Other Islamic State gangs opened fire on defenceless people on cafe terraces, but the worst nightmare was in the Bataclan, where cowering or wounded concert goers were coldly shot dead one by one.
On Sunday, President Francois Hollande and Paris Mayor Anne Hidalgo will unveil plaques to the victims outside the stadium, the Bataclan and bars and restaurants targeted that night.
A year later, nine people out of the around 400 injured in the rampage are still in hospital.
- Instant sellout -
Reflecting the desire by music lovers to revive the scarred Bataclan, Sting's hour-long concert sold out within minutes of going on sale Tuesday.
"The whole world is going to see the Bataclan live again," said Jerome Langlet, of the venue's owners Lagardere Live Entertainment.
Hundreds of places have been kept for those who survived the attack, which unfolded during a concert by the US group Eagles of Death Metal. Families, psychologists and counsellors will be on hand to support them.
While reopening the doors will mean reliving painful memories for many, Jules Frutos, who has co-run the venue for the last 12 years, told AFP, "We had to go on after such horror and not leave a mausoleum, a tomb."
Frutos said he was determined to put on a fully-fledged concert before the November 13 anniversary -- an event high in emotion and music, worthy of the rock fans who died.
"Reopening the Bataclan with a ceremony and then a bit of music didn't cut the mustard for me at all," he said.
Frutos said he rang Sting himself to ask him to play after the British singer told a journalist he was keen to help, having last appeared at the Bataclan with The Police in 1979.
"His coming here is what we needed," said Frutos, admitting the weight of the occasion had been too much for many top French acts.
Sting, 65, said he wanted to "celebrate the life and the music that this historic theatre represents" and promised to donate proceeds to two charities set up to help survivors.
- Famed venue -
The Bataclan is one of the revered names in the Paris concert scene. The building dates to 1864, originally designed to look like a Chinese pagoda, and derives its name from "Ba-ta-clan," an operetta by Jacques Offenbach -- the composer of "can-can" fame.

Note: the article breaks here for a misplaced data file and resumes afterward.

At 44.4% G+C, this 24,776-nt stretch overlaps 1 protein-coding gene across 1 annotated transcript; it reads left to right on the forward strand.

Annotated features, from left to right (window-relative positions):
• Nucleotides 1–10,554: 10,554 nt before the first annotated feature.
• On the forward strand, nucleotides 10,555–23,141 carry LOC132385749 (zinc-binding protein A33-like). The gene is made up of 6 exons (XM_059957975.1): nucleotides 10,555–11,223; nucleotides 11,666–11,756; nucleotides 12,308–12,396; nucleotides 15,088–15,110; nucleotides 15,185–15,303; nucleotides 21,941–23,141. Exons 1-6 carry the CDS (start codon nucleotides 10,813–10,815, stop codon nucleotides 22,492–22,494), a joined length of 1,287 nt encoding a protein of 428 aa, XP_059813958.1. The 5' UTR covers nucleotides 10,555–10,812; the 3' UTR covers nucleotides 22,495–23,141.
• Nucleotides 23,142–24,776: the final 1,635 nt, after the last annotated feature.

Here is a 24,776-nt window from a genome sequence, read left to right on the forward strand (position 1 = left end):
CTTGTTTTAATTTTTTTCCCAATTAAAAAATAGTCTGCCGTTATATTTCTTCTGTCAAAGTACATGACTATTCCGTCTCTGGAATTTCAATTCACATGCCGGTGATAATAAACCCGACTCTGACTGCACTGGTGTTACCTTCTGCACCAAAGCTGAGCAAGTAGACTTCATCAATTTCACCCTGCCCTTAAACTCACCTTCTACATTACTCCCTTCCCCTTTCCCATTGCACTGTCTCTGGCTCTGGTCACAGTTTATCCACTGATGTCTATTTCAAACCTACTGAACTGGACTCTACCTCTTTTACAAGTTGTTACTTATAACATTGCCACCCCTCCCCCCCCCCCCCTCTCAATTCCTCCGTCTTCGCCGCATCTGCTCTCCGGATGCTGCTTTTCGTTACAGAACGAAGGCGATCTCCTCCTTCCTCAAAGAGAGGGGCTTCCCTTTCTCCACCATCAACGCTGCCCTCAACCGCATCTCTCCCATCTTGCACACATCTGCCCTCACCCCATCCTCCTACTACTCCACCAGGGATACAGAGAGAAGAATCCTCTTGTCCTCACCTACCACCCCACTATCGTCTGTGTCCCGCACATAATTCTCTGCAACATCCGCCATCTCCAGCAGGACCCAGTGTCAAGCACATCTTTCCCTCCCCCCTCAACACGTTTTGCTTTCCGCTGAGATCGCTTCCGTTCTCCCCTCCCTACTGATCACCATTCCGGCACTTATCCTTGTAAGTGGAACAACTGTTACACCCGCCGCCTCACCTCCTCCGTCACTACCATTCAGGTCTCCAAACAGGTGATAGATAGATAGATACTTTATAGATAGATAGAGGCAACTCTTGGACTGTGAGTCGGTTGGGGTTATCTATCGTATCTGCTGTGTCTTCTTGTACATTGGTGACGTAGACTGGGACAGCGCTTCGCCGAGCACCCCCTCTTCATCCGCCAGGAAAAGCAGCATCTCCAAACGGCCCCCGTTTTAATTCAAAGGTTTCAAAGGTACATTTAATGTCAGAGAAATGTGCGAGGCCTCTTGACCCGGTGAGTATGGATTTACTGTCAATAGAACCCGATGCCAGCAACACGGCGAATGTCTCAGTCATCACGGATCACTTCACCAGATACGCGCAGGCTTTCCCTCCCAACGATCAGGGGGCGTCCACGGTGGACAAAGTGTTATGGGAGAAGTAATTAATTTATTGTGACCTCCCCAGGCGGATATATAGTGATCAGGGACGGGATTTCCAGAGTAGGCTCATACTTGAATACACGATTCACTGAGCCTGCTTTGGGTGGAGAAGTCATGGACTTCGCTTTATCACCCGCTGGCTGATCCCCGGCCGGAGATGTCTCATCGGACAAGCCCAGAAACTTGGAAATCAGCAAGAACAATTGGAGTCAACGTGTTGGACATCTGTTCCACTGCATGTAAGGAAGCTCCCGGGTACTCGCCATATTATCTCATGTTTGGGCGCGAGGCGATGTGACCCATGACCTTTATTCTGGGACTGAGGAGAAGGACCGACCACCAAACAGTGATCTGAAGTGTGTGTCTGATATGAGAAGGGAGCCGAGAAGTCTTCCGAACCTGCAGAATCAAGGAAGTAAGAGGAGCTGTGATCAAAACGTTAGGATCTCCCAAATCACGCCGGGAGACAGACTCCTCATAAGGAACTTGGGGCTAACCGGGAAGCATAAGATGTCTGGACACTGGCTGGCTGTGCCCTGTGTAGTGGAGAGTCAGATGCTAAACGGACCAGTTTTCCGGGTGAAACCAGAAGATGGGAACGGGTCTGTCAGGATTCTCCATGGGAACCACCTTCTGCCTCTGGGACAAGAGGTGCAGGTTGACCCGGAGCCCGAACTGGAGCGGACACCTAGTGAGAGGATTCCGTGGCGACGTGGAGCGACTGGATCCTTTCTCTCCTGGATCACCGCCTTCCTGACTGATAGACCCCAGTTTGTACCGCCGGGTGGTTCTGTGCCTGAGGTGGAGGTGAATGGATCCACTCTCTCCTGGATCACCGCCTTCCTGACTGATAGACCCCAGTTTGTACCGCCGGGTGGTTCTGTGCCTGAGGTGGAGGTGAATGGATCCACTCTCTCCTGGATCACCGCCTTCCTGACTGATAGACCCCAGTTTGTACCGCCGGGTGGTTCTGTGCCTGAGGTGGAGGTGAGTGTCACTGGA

It has been been a temple of rock music since the 1970s, drawing stars such as Lou Reed, Genesis, The Clash, The Cure, Blur, Jeff Buckley and Prince and a springboard for French performers such as Telephone, Alain Bashung and Indochine.
Since the attacks, the hall's devastated and blood-stained interior has been completely replaced, from the seats to the floorboards, with identical fittings.
"We wanted to change everything so nothing would remain of that terrible night," said Langlet, who told reporters "several million euros" has been spent on refurbishing the building in identical style without losing the venue's intimate atmosphere.
"We decide to change everything so nothing would change," he added.
Survivors, including members of Eagles of Death Metal, will gather outside the venue again on Sunday morning when Hollande and Paris Mayor Hidalgo unveil a plaque inscribed with the names of the victims. No speeches are expected.
Victims' groups have asked that politicians refrain from trying to put their stamp on the anniversary, which comes six months before presidential elections in which terrorism and the place of Islam in France have emerged as key themes following a string of attacks.
"For the victims, it's their day of mourning, their day to come together," Caroline Langlade, president of the Life for Paris association said.
Several small-scale gatherings and tributes are planned across the French capital to mark the anniversary.
The Bataclan will remain dark on the anniversary itself, before opening again on Wednesday for a series of concerts by British singer Pete Doherty, Senegalese star Youssou N'Dour and British Sixties legend Marianne Faithfull.